Titans Will Wrath

Selective perception and marketing the new Clash of the Titans sequel.

Apparently, they’ve made a sequel to Clash of the Titans, called Wrath of the Titans. That’s a good thing, since not watching the first one left me with so many unanswered questions.

Why is the existence of a completely unnecessary sequel to an unnecessary remake so interesting to me? It’s because I’m preternaturally sensitive to marketing, but I still had absolutely no idea that this movie was coming out. Thinking back over the past couple of weeks, I can now remember seeing posters at bus stops, a billboard, and 15-second blipverts for the movie on television. But I thought every one of them was advertising the DVD or Blu-Ray release of the Clash of the Titans movie.

Logically, that doesn’t make sense; that movie came out two years ago. I already suffered through its ad campaign, and probably already lived through the campaign for the pay-per-view and DVD release.

But the fact that the ads for the sequel are so similar to the ads for Clash of the Titans — not to mention that the titles are so similar — along with my assumption that the last one tanked at the box office — it didn’t; according to IMDB it made more than twice its budget in theatrical release alone — combined to make me believe that the new movie just didn’t exist.

It’s like the experiment on change blindness above, or another widely-imitated study on change blindness by Daniel Simons and Daniel Levin, or the well-known experiment of selective attention by Daniel Simons and Christopher Chabris (the one with the basketball players).

My brain simply refused to accept the existence of a sequel to Clash of the Titans.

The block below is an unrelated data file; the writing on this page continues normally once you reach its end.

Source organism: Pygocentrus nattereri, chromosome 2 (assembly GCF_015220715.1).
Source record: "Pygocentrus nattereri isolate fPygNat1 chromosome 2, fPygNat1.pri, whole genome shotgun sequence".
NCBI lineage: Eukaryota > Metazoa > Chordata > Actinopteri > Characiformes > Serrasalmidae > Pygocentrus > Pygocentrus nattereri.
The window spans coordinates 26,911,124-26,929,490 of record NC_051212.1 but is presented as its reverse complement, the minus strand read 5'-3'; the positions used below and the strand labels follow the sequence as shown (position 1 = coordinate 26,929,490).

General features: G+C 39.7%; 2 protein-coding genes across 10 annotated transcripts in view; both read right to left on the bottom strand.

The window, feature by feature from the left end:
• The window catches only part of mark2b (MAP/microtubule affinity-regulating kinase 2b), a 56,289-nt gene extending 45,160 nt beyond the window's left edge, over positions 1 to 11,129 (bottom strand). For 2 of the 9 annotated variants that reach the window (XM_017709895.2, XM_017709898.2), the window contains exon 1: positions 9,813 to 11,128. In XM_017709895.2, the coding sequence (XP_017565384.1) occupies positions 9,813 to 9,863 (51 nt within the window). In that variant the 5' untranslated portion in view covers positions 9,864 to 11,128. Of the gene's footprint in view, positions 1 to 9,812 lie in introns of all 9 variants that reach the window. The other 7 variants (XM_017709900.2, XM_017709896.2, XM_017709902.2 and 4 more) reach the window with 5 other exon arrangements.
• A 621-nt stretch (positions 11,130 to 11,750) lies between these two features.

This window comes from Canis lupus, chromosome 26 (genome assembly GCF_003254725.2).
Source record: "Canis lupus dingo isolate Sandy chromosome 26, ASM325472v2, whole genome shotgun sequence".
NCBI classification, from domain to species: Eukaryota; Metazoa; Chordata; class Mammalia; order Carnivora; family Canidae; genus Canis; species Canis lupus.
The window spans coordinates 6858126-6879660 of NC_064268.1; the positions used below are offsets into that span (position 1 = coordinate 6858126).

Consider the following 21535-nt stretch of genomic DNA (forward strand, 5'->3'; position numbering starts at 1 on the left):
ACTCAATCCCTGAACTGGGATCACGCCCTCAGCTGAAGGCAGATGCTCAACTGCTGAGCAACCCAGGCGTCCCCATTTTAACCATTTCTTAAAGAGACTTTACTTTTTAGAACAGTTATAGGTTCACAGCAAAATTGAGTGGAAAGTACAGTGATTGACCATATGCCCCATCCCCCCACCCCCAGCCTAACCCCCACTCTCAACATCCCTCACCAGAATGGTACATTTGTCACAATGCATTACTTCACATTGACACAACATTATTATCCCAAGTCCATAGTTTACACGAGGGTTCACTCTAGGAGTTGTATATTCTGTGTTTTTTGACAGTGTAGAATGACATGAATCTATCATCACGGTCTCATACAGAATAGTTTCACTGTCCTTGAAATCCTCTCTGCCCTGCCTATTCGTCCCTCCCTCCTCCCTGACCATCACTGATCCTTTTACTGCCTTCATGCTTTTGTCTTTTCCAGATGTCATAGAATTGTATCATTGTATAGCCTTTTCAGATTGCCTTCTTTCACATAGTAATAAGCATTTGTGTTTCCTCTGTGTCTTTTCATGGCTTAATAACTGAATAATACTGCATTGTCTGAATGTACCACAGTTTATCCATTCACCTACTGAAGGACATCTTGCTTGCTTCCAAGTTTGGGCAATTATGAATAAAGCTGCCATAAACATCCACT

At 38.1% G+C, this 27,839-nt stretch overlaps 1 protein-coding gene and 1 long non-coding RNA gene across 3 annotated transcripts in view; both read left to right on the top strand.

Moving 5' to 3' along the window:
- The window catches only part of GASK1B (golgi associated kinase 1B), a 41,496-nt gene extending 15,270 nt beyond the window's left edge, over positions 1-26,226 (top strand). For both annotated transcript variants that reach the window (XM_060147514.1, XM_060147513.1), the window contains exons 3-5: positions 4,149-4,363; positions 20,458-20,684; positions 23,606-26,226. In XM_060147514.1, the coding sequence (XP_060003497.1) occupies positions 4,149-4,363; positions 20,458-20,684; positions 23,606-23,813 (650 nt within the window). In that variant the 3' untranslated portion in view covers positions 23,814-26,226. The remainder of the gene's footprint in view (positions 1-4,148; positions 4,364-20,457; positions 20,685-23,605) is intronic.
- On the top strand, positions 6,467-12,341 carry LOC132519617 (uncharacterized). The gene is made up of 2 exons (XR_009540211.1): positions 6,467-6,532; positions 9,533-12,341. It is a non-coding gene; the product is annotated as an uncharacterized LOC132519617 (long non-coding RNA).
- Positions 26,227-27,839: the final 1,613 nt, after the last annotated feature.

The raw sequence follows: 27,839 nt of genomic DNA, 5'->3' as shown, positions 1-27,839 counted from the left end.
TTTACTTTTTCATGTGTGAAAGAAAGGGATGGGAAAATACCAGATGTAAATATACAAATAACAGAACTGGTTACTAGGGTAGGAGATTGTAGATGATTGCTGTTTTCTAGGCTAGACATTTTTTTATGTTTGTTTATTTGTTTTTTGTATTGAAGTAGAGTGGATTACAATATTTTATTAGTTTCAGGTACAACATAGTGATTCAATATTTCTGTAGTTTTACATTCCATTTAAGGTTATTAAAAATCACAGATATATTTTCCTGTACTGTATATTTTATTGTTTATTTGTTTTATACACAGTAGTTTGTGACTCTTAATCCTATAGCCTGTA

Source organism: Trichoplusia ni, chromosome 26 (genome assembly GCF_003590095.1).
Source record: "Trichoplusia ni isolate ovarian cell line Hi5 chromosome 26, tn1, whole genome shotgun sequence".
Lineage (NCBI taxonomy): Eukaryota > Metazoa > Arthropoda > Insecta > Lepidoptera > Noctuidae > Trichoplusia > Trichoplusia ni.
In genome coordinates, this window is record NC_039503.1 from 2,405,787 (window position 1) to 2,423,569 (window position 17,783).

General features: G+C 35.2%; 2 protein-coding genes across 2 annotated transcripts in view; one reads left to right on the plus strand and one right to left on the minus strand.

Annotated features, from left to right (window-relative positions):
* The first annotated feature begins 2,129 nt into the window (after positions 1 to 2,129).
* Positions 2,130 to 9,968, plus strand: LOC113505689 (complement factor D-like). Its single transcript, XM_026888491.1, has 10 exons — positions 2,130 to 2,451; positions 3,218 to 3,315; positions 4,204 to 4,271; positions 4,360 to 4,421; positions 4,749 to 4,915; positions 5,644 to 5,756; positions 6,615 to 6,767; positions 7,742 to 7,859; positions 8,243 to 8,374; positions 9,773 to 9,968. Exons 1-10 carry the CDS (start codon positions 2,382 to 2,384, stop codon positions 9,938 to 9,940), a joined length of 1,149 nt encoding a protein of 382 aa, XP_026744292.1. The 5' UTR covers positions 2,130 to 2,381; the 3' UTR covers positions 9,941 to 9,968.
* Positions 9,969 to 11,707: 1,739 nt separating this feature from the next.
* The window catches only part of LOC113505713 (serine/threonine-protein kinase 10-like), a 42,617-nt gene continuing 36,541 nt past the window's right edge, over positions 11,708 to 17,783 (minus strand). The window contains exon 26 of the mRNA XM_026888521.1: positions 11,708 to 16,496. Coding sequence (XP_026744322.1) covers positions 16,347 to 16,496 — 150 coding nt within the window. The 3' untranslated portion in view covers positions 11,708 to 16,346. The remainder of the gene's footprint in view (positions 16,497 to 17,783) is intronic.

Also Immortals is apparently not a part of this franchise, but it is getting its DVD release ad campaign right now.

A few weeks ago I was given a run-down of all the Fast and the Furious movies, in order, with the (supposedly) distinguishing feature of each. Those movies seem to break every rule of marketing, not just by assuming people can tell the difference between “Fast and Furious” and “The Fast and The Furious” but also by assuming people can tell the difference between Jason Statham, Paul Walker, and The Rock. I’m amazed that it works at all, much less that it makes tons and tons of money.

I just have to gawk at it in wonder, as it defies everything I know about the universe. I also have to wonder why they needed to retitle The Avengers to Avengers Assemble in the UK, fearing comparisons to the British TV series (or the execrable movie), when it’s clear that distinctive titles don’t mean a damn thing anymore.

Another interesting, impossible-to-believe fact: YouTube comments can sometimes be helpful. I wouldn’t have noticed otherwise that Professor Simons in the above video changes his shirt color as he’s being interviewed.

3 thoughts on “Titans Will Wrath”

  1. Is the removal of the ghost dog picture and the new title font on your blog tied into this change blindness experiment, or are they unrelated? Also, how does the addition of horrible 3D after-the-fact to Clash of the Titans affect perceptions (besides permanently scarring the viewer, which I can assure you happened to me)?

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